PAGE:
The music for “Leviathan” was provided by Jerry Goldsmith, a proficient film composer and conductor with over 250 composition credits, including “Small Soldiers,” “Congo,” “Supergirl,” “Capricorn One,” “Total Recall,” “The ‘Burbs,” “Chinatown,” and “The Omen,” among countless others.

The two editors for “Leviathan” were John F. Burnett, best known for “Grease” and “Grease 2,” and Roberto Silvi, who would later cut “Tombstone.”

The production designer for “Leviathan” was Ron Cobb, who also worked on an assortment of other films, including “Space Truckers,” “Conan The Barbarian,” “Firefly,” “Robot Jox,” “Alien,” and “Total Recall.”

The cast for “Leviathan” included Peter Weller (“RoboCop”), Ernie Hudson (“Congo,” “Ghostbusters”), Daniel Stern (“Home Alone,” “City Slickers”), Richard Crenna (“First Blood,” “Judging Amy”), Amanda Pays (“The Flash,” “Max Headroom”), Lisa Eilbacher (“The Last Samurai,” “Beverly Hills Cop”), Hector Elizondo (“Chicago Hope”), and Meg Foster (“They Live,” “Masters of the Universe”).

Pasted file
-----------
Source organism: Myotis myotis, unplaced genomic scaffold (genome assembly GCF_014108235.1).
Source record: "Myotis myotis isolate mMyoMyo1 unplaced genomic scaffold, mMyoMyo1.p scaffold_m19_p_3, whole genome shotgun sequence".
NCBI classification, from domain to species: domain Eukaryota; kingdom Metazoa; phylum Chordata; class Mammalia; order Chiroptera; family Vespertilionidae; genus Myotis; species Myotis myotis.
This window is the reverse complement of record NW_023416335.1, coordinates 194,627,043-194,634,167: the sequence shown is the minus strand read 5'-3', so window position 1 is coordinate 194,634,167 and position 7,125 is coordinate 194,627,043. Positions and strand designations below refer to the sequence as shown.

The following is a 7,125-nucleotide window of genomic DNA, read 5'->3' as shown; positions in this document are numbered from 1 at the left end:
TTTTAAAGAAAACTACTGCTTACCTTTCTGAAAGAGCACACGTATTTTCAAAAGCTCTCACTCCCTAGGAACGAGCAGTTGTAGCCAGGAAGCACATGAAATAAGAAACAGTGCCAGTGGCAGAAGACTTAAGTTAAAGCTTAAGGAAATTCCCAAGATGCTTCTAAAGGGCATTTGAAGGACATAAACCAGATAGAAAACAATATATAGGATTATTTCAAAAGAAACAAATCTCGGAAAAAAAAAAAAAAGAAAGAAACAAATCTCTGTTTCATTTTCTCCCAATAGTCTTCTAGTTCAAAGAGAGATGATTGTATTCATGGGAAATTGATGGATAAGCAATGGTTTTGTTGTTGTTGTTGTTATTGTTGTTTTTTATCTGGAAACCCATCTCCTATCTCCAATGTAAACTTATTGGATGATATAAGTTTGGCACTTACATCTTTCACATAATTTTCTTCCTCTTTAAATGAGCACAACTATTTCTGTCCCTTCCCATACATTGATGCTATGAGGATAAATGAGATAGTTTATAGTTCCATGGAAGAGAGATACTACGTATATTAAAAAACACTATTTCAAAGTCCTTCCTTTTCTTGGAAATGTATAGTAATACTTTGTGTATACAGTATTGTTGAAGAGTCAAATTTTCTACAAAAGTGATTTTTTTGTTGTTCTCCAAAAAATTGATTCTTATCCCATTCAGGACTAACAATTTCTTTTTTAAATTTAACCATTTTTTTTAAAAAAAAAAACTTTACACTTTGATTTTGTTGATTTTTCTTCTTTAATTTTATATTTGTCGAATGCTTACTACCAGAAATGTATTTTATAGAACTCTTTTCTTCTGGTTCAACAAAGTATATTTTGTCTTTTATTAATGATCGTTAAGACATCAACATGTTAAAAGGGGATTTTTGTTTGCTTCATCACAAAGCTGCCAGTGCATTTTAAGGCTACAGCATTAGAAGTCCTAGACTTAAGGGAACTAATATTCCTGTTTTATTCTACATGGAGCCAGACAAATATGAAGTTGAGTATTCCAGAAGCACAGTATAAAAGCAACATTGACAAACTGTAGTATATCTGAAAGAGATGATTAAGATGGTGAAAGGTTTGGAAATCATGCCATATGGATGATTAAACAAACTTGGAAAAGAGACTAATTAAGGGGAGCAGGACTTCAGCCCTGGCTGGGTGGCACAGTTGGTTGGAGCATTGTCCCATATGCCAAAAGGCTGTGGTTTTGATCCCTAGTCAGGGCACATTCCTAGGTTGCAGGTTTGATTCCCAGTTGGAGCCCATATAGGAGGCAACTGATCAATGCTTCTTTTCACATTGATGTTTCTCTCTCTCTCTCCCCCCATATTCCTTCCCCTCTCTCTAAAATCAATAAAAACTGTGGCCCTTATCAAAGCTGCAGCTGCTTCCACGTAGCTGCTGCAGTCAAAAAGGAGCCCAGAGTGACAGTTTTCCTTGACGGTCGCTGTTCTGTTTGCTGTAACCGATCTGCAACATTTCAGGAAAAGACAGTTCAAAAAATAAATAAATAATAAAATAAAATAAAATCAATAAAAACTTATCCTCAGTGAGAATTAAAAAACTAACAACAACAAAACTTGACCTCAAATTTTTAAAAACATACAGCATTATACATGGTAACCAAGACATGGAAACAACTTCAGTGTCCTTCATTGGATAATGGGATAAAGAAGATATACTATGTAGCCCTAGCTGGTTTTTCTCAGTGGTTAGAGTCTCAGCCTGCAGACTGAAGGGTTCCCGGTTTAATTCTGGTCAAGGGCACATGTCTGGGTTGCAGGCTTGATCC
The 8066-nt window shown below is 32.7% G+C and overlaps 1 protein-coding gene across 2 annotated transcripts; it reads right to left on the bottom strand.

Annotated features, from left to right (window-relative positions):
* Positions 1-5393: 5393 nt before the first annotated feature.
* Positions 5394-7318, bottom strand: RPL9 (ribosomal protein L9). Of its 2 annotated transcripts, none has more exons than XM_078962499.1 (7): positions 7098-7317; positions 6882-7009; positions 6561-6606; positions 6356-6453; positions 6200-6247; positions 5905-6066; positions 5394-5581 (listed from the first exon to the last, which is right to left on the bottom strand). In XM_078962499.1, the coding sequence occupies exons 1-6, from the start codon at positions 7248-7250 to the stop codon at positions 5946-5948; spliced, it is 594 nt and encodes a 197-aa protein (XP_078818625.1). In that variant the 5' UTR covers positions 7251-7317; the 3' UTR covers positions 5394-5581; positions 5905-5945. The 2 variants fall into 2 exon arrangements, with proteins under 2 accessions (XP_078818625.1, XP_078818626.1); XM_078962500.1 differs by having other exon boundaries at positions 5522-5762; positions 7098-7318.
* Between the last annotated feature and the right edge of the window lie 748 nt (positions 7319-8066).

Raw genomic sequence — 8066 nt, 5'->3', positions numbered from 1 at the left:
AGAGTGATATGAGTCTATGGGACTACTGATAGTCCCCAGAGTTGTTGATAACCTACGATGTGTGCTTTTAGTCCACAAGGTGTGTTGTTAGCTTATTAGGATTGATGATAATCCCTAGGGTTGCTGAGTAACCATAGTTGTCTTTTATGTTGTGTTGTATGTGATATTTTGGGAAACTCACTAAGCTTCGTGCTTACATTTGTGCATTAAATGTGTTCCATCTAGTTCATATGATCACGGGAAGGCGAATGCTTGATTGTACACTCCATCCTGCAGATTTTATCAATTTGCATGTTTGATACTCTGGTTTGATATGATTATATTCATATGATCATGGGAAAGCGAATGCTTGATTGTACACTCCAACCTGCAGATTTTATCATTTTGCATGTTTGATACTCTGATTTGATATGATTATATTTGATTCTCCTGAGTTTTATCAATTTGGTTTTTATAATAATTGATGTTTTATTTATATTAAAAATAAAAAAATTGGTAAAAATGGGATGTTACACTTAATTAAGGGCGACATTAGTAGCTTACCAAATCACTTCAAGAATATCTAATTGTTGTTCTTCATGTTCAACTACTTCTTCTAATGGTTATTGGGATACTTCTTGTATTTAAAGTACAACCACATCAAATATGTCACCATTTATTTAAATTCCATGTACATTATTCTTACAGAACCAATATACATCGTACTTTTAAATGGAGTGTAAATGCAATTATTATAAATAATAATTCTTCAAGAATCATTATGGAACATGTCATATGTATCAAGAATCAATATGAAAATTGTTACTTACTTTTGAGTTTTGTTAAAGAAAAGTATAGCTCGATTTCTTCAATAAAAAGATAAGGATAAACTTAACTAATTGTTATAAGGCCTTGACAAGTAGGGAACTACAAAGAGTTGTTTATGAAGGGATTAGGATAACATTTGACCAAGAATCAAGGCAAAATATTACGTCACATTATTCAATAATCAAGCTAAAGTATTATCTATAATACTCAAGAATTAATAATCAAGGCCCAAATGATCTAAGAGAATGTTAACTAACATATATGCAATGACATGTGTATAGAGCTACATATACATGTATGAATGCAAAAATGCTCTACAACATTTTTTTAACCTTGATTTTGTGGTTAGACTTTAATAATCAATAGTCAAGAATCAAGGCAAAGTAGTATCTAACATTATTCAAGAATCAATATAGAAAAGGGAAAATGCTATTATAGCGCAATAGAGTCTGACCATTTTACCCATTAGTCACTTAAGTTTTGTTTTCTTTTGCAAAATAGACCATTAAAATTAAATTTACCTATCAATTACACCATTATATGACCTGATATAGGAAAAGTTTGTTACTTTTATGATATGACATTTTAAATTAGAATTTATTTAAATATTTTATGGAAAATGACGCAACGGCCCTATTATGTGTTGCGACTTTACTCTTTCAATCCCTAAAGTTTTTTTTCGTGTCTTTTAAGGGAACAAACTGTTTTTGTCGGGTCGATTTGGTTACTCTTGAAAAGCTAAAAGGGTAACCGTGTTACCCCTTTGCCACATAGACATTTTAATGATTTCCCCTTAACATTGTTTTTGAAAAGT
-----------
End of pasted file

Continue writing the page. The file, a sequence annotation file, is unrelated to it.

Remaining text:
leviathan5The story of “Leviathan” follows a crew of deep sea minors who stumble across a mysterious Soviet shipwreck that contains strange, genetic monstrosities that begin to hunt down the crew members.

Interestingly, very little of “Leviathan” was actually filmed underwater, but the illusion is built up impressively with the lighting, particles in the air, and misting. I was surprised how believable the ultimate product actually was, though it is certainly noticeable when you are keeping an eye out for it.

The reception for “Leviathan” wasn’t exactly positive, though people seem to have softened to it in retrospect: it current has a 5.7 IMDb rating, alongside Rotten Tomatoes scores of 14% (critics) and 25% (audience).

The domestic gross for “Leviathan” was just under $16 million on a budget of $20 million, meaning it failed to make back its money in the theatrical run. Of course, the fact that the 1989 movie market was saturated by deep sea adventures (six in total: “DeepStar Six,” “The Abyss,” “Endless Descent,” “Lords Of The Deep,” “The Evil Below,” and “Leviathan”) certainly didn’t help its odds of being profitable.